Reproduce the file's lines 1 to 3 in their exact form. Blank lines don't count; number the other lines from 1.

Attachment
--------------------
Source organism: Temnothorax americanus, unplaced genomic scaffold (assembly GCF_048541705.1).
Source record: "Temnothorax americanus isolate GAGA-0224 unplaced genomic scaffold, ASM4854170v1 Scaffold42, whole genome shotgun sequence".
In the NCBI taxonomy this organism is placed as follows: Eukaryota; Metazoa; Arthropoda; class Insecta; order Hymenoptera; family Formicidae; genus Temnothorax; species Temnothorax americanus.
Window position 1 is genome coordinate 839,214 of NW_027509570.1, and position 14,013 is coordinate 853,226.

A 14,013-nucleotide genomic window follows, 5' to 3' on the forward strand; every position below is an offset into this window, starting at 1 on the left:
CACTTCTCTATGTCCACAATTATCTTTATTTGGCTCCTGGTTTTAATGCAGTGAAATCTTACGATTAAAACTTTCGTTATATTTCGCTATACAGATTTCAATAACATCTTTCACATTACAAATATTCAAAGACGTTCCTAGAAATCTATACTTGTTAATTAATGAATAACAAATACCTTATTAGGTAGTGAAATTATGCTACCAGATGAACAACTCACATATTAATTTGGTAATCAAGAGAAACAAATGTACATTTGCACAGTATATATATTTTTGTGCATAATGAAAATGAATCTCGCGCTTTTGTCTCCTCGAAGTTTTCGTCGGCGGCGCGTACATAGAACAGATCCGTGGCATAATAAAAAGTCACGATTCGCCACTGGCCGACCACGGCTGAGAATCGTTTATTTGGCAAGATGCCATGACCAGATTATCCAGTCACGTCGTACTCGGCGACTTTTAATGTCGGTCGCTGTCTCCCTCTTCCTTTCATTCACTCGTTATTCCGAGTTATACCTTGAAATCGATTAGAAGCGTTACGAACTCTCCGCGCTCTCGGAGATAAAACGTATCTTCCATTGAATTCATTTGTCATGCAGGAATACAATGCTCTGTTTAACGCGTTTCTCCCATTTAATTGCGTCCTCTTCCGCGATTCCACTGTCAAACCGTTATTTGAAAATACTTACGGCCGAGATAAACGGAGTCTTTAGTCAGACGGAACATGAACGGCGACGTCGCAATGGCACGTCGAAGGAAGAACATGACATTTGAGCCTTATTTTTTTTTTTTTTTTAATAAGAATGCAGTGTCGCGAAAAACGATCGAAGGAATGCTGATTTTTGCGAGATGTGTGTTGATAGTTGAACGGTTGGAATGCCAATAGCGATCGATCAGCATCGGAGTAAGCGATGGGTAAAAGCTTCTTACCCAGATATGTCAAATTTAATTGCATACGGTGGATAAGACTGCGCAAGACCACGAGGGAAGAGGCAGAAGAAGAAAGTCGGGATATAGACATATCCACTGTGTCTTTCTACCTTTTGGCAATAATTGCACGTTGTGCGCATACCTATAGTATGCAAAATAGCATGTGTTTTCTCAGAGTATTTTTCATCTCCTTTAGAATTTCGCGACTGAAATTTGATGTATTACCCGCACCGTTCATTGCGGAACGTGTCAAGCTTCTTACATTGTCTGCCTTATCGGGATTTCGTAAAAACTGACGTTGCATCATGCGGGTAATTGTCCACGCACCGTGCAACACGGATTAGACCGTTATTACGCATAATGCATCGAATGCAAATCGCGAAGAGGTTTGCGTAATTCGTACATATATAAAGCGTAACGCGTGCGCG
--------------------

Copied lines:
Source organism: Temnothorax americanus, unplaced genomic scaffold (assembly GCF_048541705.1).
Source record: "Temnothorax americanus isolate GAGA-0224 unplaced genomic scaffold, ASM4854170v1 Scaffold42, whole genome shotgun sequence".
In the NCBI taxonomy this organism is placed as follows: Eukaryota; Metazoa; Arthropoda; class Insecta; order Hymenoptera; family Formicidae; genus Temnothorax; species Temnothorax americanus.